"But I don't understand," said the Moscow woman. "What does Afghanistan have to do with the Olympics?" "Why aren't you coming to Moscow for the games?" demanded a Soviet traveler who found himself talking with an American diplomat on a long ride through the Ukraine by train recently. "Why?"
"We can do without you," a Moscow games official said. "We don't need you. . . . Anyway, there's still time for you to change your mind."
The Olympic Games and the US boycott are a lively subject for discussion in many parts of the Soviet Union these days, even as officials concentrate on what could be a crucial meeting of the International Olympic Committee (IOC) in Lausanne, Switzerland, April 21 to 23. The United States Olympic Committee has officially voted to boycott the games.
To many people here, foreign policy is abstract, impersonal. But the Olympics is a topic they can grasp. They are patriotically proud their country is to play host, and they are disappointed the Americans won't be coming.
Besides, many in Moscow, Tallinn, Leningrad, Minsk, and Kiev (the cities where Olympic events are to be held) are directly involved. On Sunday April 20, hundreds of men and women were shoveling old snow and raking dead grass around Soviet Olympic headquarters in Lushniki, a section of Moscow.
All but final-year university students in Moscow have had to take final examinations in April rather than June. Orders are, according to student sources, that all must be out of their dormitories and lodgings by May 1. The premises must be painted and repaired in readiness for thousands of foreigners who will be assigned to stay in them during the games.
The word is that there's a drive against criminal elements to remove as many as possible before the games. Factories are being told to identify and weedout drunks. About 40 dissidents have been arrested, sent into internal exile, or tried in recent months.
Prominent authors Vladimir Voinovich and Vasily Aksyonov are being forced to emigrate, though Mr. Voinovich is not leaving until after the games.
Soviet people in general seem disappointed that Americans apparently won't come the games. Since most of them know only what they read in the controlled Soviet press, they tend to blame the US for trying to spoil the games as part of a new cold war.
The Carter administration is right to assume a US boycott upsets Soviet officials. For all their "we don't care" attitude, officials are wounded; they fill the press with condemnations of President Carter and praise for almost anyone supporting the games.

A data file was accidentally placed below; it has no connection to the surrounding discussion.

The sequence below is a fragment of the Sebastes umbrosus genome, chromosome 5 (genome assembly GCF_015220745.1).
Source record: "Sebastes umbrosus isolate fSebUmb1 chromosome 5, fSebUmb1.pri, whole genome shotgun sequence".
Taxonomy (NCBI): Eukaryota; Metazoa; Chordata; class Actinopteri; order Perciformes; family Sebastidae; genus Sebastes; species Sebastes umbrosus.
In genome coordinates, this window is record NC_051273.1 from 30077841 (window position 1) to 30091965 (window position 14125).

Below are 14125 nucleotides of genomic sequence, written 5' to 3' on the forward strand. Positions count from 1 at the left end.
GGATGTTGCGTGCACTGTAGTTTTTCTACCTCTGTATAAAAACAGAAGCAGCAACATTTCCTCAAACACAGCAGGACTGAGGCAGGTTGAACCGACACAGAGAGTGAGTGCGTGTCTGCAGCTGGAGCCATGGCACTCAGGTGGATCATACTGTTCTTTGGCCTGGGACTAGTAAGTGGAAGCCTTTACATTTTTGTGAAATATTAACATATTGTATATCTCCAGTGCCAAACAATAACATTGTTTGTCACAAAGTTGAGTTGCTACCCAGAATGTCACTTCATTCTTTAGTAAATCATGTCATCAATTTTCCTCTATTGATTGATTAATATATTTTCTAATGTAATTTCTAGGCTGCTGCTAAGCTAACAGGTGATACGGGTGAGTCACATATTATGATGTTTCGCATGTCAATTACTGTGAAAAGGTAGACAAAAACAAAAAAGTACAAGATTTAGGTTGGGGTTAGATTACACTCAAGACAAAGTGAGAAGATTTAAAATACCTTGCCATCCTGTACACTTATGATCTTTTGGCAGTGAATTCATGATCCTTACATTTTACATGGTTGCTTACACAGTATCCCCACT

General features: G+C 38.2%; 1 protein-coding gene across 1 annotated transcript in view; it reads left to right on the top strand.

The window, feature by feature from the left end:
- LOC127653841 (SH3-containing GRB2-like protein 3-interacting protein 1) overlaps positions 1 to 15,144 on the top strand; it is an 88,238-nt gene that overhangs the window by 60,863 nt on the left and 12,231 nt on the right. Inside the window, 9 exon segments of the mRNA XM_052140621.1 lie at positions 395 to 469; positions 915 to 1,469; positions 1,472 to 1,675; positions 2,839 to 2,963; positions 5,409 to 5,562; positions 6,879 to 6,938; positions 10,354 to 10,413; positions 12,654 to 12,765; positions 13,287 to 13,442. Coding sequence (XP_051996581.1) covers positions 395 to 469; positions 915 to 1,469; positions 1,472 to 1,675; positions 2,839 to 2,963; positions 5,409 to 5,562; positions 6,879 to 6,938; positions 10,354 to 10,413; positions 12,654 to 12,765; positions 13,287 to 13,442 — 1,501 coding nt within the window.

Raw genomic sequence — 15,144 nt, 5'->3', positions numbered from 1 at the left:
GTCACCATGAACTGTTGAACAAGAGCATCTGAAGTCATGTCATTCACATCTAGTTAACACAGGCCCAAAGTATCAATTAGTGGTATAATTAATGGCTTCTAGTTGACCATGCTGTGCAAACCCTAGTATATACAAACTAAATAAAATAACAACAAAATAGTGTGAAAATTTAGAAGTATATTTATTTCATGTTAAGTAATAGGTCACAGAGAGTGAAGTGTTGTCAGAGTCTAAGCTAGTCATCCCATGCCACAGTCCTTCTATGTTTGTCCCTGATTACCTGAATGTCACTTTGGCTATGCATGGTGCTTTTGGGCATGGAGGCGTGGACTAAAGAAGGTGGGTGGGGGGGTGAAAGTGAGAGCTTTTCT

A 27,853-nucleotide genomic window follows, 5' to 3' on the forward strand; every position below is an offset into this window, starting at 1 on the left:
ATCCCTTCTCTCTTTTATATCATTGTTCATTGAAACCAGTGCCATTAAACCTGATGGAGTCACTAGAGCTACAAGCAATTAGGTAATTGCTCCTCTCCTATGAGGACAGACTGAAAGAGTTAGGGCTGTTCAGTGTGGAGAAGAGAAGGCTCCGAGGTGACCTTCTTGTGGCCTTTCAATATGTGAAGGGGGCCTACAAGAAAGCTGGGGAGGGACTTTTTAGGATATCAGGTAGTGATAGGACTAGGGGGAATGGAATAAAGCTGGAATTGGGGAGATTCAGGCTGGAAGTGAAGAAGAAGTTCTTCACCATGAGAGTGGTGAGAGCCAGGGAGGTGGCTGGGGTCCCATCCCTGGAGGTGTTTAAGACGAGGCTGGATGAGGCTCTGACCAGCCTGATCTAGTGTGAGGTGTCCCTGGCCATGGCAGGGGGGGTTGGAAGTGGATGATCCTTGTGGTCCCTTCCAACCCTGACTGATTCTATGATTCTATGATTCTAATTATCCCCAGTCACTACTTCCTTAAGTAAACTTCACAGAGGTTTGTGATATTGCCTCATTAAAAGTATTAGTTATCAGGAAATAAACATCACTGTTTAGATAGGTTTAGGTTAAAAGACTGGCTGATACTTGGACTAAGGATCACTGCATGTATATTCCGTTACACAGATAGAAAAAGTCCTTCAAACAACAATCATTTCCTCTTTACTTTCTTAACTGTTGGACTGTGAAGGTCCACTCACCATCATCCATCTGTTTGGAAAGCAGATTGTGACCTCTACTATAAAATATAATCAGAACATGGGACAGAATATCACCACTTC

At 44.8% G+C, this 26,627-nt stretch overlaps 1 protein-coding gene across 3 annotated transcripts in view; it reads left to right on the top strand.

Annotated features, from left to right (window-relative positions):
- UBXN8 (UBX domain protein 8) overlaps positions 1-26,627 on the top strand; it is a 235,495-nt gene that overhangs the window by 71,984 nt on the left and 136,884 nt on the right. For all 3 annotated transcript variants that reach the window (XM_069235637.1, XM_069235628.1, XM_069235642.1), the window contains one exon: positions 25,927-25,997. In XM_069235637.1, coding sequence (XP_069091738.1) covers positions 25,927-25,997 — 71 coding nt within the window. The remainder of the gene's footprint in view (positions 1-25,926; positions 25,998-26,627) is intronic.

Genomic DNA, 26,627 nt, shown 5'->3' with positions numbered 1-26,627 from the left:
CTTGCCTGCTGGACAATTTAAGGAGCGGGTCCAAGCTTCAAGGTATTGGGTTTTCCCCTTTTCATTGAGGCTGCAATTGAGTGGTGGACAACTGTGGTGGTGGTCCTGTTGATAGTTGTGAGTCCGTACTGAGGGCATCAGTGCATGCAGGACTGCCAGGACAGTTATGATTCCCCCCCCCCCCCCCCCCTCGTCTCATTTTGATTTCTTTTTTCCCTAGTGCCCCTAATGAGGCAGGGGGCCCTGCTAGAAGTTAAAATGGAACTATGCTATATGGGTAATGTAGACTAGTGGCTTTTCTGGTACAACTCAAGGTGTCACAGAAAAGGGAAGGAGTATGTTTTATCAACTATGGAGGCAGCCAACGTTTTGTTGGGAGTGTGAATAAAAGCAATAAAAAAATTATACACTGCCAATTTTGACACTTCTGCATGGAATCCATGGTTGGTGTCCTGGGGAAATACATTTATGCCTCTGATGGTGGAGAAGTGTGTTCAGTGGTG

Whether the Soviet people will criticize their own government is more doubtful. The news media here seldom link the boycott to Afghanistan. Although the more sophisticated Moscow intellectual knows the linkage exists, most people apparently do not.
The line they hear is similar to the one presented on national TV April 19 on the "Studio 9" program (a Soviet "Meet the Press" without controversy or disagreement). Speakers referred only to a "political campaign" launched by international reaction headed by the US. They condemned Carter moves around the world but did not mention Afghanistan.
The popular newspaper Sovietsky Sport publishes readers' letters, all of which condemn Mr. Carter.
Meanwhile Soviet officials insist that everything is ready for the games now, three months ahead of time, and they insist the point at issue with the US is the future of the Olympic movement itself.
Games official Vitaly smirnov said recently the US could even be expelled from the movement for its boycott. Thus Los Angeles would lose the Olympic Games in 1984.
The Tass news agency asked: "Moscow can do without American jeans [which were to have been supplied by a US company] but can Los Angeles do without its games in 1984?"
And Soviet officials may ask the IOC in Lausanne to allow athletes to compete as individuals if they wish, without endorsement by their countries.
If the boycott movement spreads, as signs indicate it may, the IOC might be tempeted to change its own rules.